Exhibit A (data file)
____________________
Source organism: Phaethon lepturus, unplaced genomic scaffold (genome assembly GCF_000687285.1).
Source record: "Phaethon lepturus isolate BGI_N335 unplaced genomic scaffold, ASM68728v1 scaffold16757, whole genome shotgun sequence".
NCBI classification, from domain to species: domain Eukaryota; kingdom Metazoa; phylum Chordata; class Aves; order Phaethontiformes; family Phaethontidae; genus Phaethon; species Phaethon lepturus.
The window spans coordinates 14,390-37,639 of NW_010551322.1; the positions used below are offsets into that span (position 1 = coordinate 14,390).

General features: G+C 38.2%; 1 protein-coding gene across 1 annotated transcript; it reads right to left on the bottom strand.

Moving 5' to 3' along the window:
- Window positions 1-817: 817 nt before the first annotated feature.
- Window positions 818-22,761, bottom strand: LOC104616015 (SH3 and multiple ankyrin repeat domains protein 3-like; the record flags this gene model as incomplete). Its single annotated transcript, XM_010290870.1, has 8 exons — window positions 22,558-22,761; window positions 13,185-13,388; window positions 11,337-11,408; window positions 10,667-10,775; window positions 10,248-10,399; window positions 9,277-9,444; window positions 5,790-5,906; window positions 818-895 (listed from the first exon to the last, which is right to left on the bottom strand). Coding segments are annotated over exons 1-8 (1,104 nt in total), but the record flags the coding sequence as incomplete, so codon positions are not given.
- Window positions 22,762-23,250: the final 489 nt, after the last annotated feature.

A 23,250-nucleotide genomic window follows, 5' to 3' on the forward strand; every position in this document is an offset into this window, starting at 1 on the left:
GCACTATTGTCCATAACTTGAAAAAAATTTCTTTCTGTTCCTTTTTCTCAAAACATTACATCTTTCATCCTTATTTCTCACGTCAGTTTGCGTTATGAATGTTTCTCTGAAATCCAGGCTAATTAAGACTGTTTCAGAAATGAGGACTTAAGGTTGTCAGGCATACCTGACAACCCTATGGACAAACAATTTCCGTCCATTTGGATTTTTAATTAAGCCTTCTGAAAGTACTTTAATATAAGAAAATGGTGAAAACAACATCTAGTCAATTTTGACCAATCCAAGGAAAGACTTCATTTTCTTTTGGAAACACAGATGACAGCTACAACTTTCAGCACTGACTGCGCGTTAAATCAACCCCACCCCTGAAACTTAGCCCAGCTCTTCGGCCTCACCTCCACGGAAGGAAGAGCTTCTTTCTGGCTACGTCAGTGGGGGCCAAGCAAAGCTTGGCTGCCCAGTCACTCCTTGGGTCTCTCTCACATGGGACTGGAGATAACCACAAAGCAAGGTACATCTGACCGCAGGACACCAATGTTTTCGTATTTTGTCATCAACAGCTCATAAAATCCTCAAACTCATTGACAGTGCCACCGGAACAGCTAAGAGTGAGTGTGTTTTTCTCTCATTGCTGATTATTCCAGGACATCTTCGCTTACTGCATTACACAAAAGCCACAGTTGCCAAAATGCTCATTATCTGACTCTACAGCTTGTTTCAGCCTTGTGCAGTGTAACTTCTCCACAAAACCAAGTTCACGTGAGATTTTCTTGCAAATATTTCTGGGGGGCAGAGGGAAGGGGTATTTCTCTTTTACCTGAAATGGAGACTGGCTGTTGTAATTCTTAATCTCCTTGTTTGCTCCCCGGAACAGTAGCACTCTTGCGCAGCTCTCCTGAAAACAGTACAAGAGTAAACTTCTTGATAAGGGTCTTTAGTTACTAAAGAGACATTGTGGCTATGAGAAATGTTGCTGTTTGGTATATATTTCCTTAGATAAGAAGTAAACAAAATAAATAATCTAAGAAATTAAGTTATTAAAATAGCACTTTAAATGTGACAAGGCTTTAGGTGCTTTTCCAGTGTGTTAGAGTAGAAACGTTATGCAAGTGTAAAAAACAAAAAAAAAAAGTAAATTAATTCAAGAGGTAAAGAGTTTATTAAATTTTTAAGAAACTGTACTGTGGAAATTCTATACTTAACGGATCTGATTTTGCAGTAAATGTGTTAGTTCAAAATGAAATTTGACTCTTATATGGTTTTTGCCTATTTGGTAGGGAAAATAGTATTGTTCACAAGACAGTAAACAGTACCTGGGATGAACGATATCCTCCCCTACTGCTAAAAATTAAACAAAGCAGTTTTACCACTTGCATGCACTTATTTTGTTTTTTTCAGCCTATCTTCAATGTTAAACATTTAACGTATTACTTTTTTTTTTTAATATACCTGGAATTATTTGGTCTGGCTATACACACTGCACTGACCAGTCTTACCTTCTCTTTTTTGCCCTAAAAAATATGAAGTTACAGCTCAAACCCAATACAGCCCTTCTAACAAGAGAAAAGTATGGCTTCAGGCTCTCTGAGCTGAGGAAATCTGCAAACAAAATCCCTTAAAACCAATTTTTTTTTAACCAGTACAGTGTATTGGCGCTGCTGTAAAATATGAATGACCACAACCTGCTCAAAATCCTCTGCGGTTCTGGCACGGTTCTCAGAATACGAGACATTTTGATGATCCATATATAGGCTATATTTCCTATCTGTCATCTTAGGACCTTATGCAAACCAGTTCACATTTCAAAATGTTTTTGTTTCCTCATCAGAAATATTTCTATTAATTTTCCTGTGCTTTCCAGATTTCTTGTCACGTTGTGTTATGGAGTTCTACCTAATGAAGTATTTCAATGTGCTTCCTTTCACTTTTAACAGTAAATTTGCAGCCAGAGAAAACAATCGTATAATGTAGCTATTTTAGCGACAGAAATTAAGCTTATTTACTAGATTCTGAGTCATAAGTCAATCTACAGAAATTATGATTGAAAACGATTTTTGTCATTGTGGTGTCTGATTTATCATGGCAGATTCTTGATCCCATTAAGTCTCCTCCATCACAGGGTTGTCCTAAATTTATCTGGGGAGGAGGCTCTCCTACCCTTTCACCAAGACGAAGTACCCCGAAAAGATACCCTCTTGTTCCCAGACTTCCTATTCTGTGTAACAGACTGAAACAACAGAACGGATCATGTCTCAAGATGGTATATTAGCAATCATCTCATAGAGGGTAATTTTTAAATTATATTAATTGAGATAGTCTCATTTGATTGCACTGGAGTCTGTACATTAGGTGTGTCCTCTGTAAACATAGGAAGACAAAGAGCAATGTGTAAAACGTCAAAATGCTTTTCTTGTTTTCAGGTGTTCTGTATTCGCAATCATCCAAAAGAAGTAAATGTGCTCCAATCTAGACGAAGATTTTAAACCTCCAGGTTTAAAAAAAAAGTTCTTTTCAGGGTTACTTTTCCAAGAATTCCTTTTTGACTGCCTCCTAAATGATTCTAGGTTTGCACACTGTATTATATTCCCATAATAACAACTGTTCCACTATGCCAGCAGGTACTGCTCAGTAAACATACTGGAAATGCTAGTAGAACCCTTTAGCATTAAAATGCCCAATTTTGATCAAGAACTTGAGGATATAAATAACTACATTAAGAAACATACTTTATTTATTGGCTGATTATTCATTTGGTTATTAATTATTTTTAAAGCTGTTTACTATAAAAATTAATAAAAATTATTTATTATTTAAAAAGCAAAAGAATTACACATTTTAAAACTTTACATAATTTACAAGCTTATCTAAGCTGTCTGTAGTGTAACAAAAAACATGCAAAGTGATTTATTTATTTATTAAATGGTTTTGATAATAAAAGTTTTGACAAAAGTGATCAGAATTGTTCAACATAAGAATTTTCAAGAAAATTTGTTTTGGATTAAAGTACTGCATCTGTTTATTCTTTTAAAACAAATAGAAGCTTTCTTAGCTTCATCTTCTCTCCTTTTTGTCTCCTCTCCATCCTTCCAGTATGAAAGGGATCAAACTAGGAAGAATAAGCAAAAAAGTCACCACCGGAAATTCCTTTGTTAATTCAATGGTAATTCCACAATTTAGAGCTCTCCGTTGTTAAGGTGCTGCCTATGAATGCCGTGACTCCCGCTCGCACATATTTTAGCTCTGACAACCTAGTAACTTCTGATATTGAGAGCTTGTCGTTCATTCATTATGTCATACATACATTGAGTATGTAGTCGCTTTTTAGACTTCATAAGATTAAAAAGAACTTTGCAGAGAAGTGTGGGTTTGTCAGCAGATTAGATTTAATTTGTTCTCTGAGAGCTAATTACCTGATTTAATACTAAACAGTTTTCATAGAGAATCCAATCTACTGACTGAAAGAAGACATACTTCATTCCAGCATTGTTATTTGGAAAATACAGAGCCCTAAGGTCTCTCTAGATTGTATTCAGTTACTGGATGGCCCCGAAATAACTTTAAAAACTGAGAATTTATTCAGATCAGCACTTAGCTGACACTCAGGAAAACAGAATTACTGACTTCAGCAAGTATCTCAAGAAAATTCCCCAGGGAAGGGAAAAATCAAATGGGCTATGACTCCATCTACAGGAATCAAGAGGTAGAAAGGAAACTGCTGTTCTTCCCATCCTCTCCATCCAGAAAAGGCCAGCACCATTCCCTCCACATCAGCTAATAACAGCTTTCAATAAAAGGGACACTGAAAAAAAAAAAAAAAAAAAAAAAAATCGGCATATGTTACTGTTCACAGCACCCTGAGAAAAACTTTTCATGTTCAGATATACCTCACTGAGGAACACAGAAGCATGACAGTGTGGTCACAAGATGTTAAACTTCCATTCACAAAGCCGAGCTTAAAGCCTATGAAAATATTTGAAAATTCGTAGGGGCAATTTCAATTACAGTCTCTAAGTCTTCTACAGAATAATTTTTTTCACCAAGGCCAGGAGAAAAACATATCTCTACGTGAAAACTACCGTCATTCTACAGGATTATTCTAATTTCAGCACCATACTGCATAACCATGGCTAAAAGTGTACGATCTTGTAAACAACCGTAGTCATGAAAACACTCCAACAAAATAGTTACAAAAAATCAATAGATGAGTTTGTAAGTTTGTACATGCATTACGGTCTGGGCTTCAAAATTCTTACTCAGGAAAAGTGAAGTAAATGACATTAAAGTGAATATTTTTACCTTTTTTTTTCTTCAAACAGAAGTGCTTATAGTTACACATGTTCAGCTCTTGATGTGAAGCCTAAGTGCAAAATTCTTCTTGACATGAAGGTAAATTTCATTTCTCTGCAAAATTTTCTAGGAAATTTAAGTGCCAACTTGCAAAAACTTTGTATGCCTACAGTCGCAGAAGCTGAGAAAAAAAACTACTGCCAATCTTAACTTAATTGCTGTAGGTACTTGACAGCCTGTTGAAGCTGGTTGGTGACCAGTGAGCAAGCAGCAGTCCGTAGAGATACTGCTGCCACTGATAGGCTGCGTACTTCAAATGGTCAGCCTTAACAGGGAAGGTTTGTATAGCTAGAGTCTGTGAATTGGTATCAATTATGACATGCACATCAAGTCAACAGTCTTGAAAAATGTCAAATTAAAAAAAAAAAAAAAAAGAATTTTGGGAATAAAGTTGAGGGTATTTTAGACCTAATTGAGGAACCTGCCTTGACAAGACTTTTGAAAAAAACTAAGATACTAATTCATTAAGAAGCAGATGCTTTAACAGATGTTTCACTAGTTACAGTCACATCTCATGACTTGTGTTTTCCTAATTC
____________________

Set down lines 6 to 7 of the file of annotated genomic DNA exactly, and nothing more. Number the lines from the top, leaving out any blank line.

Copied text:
Moving 5' to 3' along the window:
- Window positions 1-817: 817 nt before the first annotated feature.